If the goal is to decrease the number of single parent families and facilitate the quality of committed relationships, I’d say that’s a very good thing.


    1. Do you know what the out-of-wedlock birth rate is these days? It’s 41% – it did not use to be that prior to feminism, with its emphasis on contraception (which fails) and premarital recreational sex. Divorce rates are lower because marriage rates are lower. Also, my post directly answers the question in the title – if marriage-minded men are paying higher taxes to provide unmarried/divorced/single mother by choice women with a safety net, then they have less money to get married or to stay married themselves. Please check it again.


      1. Sure, but what does any of that have to do with no-fault divorce?

        The suggestion seems to be that if divorce were more difficult for women to obtain, then the cost of our social welfare system to tax-payers wouldn’t be so high.


        1. Yes, that’s my argument. Men and women would have to be more responsible about who they marry and why, and this would protect children from divorce. When something is easy to get out of, people put less effort into thinking about the decision to get into it. If marriage was for life, then young people who be more careful about how they married, and that would be good for children.


    2. “…divorce rates are actually quite a bit lower now than they were 20 years ago.”

      Yes, because people are delaying marriage or never marrying in the first place. The percentage of marriages which end in divorce is still sky-high.

      You also imply that ease of remarriage is a good thing, but if the person never divorced in the first place, there is no need for remarriage. Also, I’m not sure ease of remarriage is that much of a good thing, since second, third, etc., marriages are far more likely to end in divorce than first marriages.

      I don’t think instability facilitates “the quality of committed relationships” at all.


  4. There’s a big difference between saying that ‘feminist groups…supported no-fault divorce’ and ‘feminism was behind no-fault divorce.’

    Remember that Ronald Reagan signed the first no-fault bill in the US into law in 1969.

    Also, here’s some interesting statistics:

    Success in marriage has been associated with higher education and higher age.

    81% of college graduates, over 26 years of age, who wed in the 1980s, were still married 20 years later.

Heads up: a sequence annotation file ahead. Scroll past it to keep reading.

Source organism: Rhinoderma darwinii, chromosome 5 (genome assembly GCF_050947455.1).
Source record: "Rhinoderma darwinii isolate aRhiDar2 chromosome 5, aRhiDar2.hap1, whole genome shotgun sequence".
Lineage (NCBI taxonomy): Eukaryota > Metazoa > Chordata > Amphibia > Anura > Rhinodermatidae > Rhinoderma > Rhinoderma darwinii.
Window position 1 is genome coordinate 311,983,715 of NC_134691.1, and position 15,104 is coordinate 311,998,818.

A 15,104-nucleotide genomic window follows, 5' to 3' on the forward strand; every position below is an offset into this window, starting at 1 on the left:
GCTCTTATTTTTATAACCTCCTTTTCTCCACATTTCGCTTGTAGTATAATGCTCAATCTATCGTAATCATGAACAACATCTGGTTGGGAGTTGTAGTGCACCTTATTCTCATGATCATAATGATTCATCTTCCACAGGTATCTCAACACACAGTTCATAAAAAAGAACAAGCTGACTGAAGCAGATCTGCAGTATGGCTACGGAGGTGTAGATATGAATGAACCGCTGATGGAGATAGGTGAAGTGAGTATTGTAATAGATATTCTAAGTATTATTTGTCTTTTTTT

65% of college graduates under 26, who married in the 1980s, were still married 20 years later.

    49% of high school graduates under 26 years old, who married in the 1980s, were still married 20 years later.

    Population studies have found that in 2004 and 2008, liberal-voting states have lower rates of divorce than conservative-voting states, possibly because people in liberal states tend to wait longer before getting married.

    [Source: various. See Wikipedia on Divorce]


    1. Oh, I have no problem with encouraging women to complete a degree and wait before marrying, but that doesn’t require feminism. I am actually a pest – I encouraged my first girlfriend do an entire four year economics degree and she did.


  5. For my family the greatest expense which just eats away at my paycheck is all the insurance. Health home auto and life insurance cuts out more than a fourth of my check right from the get-go. Gas prices have risen and we’ve seen a commensurate increase in our grocery bill as a result. Finally, the electric bill has “necessarily sky-rocketed.” Even so, while it’s not easy, it is possible to make it on one paycheck.


  6. I think it is wrong to set the blame entirely on woman! There are men out there running from responsibilities, such as deserting woman with their children. Not taking responsibility for any actions . Men who wont get off their lazy tails and work. That’s why we are in debt. Women who can’t make ends meet. Some may work, and still have to rely on government assistance. I am a married woman who stays home and tends to the children and financial business. It is a shame that my husband has to pay high taxes, but it is what it is. And for you people to sit here and say what people should do with their own money is absolutely ridiculous. My husband works


    1. My husband works hard for his money, and if he wants to spend it on junk then so be it! This is America, we aren’t Communists ……..not yet anyway! Hopefully we will say goodbye to Obama!